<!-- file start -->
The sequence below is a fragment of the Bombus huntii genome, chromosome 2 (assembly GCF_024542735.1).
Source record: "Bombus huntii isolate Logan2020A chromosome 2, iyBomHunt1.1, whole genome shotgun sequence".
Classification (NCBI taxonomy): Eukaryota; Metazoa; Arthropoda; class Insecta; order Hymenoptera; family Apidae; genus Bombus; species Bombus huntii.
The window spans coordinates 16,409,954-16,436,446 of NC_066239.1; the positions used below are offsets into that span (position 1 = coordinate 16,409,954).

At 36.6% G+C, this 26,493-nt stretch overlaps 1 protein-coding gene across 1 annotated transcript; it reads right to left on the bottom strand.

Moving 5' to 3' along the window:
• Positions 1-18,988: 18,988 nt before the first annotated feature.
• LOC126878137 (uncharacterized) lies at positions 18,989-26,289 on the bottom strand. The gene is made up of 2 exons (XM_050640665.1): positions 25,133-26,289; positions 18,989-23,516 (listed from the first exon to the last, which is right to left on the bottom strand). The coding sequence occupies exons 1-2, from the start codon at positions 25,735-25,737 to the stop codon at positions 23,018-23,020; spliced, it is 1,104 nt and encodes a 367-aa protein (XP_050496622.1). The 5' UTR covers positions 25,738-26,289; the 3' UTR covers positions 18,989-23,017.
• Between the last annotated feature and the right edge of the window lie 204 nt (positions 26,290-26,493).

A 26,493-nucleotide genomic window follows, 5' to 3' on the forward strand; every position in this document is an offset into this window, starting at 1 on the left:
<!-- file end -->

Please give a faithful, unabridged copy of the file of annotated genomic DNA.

The sequence below is a fragment of the Bombus huntii genome, chromosome 2 (assembly GCF_024542735.1).
Source record: "Bombus huntii isolate Logan2020A chromosome 2, iyBomHunt1.1, whole genome shotgun sequence".
Classification (NCBI taxonomy): Eukaryota; Metazoa; Arthropoda; class Insecta; order Hymenoptera; family Apidae; genus Bombus; species Bombus huntii.
The window spans coordinates 16,409,954-16,436,446 of NC_066239.1; the positions used below are offsets into that span (position 1 = coordinate 16,409,954).

At 36.6% G+C, this 26,493-nt stretch overlaps 1 protein-coding gene across 1 annotated transcript; it reads right to left on the bottom strand.

Moving 5' to 3' along the window:
• Positions 1-18,988: 18,988 nt before the first annotated feature.
• LOC126878137 (uncharacterized) lies at positions 18,989-26,289 on the bottom strand. The gene is made up of 2 exons (XM_050640665.1): positions 25,133-26,289; positions 18,989-23,516 (listed from the first exon to the last, which is right to left on the bottom strand). The coding sequence occupies exons 1-2, from the start codon at positions 25,735-25,737 to the stop codon at positions 23,018-23,020; spliced, it is 1,104 nt and encodes a 367-aa protein (XP_050496622.1). The 5' UTR covers positions 25,738-26,289; the 3' UTR covers positions 18,989-23,017.
• Between the last annotated feature and the right edge of the window lie 204 nt (positions 26,290-26,493).

A 26,493-nucleotide genomic window follows, 5' to 3' on the forward strand; every position in this document is an offset into this window, starting at 1 on the left: